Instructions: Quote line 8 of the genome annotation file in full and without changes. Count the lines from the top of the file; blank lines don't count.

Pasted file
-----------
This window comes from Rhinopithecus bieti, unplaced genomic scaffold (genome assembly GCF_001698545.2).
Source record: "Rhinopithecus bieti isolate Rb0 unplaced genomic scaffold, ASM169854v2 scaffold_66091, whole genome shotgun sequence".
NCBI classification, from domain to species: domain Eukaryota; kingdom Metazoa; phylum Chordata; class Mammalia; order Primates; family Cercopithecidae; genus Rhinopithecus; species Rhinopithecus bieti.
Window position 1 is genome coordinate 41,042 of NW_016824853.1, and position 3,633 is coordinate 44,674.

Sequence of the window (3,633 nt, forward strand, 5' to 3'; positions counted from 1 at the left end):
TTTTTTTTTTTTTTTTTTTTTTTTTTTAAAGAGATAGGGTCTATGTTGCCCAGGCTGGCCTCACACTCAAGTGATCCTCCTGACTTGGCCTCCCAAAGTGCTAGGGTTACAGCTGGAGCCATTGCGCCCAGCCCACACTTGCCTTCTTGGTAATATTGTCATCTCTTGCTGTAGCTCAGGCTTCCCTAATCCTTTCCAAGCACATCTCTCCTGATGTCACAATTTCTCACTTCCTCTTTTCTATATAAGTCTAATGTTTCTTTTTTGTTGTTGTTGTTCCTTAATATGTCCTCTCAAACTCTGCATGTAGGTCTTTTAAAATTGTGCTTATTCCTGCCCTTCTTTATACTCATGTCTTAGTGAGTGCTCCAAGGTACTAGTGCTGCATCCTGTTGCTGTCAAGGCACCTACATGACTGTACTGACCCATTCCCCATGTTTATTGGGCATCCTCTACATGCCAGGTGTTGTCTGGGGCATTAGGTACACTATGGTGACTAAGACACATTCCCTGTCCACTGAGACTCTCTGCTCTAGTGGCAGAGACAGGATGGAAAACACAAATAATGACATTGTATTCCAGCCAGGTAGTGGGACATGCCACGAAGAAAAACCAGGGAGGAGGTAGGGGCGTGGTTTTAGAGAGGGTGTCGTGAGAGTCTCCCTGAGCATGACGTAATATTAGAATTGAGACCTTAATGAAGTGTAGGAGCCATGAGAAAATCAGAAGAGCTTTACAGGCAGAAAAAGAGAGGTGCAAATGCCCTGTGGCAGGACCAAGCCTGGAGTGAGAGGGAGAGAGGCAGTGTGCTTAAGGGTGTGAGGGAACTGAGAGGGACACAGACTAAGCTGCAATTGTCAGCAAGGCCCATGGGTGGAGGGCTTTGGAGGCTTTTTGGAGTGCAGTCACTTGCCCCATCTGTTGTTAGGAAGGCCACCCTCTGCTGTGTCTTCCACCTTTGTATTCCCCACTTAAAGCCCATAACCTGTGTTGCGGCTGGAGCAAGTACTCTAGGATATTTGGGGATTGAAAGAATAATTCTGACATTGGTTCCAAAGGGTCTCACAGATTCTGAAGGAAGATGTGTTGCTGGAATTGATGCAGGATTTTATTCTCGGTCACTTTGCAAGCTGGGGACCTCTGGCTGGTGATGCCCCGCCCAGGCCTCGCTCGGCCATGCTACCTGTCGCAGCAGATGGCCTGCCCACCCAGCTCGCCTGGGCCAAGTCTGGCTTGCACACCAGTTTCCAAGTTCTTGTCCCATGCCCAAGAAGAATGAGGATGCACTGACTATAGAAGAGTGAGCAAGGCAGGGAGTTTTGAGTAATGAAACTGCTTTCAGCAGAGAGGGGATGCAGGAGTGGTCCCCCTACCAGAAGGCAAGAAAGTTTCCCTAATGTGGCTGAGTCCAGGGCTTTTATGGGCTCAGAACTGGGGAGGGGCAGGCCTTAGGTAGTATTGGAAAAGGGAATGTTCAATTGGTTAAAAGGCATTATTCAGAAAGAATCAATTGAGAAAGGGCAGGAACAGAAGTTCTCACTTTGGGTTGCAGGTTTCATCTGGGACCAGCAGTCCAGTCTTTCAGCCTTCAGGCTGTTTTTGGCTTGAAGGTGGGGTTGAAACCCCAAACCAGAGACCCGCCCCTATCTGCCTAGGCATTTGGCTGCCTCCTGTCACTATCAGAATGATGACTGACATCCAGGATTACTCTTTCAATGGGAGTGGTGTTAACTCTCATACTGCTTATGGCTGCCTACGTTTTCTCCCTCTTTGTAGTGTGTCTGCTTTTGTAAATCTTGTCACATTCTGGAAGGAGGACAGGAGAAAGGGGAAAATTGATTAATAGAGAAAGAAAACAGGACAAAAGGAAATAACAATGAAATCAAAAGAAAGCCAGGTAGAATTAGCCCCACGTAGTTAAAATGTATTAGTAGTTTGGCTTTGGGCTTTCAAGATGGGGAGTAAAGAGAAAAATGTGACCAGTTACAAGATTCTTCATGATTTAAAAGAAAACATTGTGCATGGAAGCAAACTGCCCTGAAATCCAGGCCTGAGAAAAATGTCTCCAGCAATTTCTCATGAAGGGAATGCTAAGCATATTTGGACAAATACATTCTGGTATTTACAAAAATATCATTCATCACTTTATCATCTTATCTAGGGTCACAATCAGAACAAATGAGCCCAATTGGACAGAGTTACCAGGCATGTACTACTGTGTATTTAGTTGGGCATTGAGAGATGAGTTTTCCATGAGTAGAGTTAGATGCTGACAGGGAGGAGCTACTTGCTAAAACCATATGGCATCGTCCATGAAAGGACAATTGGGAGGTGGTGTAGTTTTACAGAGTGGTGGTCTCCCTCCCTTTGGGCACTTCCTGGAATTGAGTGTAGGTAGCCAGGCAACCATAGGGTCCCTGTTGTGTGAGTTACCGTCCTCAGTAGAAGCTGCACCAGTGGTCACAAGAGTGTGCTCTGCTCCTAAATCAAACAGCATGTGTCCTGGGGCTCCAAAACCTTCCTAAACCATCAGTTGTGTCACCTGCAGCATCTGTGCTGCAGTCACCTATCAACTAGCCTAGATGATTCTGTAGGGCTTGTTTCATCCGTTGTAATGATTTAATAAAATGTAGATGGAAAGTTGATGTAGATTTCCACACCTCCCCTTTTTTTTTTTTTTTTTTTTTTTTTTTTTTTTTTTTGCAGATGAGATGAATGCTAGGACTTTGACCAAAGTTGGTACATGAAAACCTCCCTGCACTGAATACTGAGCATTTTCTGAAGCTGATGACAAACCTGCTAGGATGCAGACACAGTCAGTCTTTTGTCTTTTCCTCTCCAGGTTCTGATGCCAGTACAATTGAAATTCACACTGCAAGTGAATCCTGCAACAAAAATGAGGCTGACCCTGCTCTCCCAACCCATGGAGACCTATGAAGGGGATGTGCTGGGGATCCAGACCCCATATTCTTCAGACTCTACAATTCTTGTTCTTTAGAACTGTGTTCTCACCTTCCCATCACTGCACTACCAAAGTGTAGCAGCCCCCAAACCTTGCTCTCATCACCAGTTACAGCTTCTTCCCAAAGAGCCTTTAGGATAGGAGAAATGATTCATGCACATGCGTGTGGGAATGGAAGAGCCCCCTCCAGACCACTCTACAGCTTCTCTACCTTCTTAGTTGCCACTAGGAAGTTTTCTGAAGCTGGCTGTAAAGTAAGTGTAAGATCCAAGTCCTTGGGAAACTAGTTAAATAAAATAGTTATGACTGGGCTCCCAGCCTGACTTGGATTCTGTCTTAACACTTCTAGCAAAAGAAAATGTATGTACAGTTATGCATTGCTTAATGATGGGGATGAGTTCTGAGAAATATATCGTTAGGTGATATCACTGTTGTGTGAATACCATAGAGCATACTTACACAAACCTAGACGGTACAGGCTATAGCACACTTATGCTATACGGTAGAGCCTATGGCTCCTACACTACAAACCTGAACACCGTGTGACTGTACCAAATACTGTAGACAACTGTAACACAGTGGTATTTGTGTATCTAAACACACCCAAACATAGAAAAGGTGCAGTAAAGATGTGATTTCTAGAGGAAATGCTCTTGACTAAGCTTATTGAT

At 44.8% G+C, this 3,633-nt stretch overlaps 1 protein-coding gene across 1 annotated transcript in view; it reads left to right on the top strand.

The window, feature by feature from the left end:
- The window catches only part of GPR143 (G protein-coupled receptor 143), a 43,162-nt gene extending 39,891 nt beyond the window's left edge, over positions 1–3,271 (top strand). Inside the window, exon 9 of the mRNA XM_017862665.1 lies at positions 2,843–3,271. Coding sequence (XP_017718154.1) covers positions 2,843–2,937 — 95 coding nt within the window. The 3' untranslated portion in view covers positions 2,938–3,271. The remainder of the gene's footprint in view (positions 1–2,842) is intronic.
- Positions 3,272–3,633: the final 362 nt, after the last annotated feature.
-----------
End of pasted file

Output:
The window, feature by feature from the left end: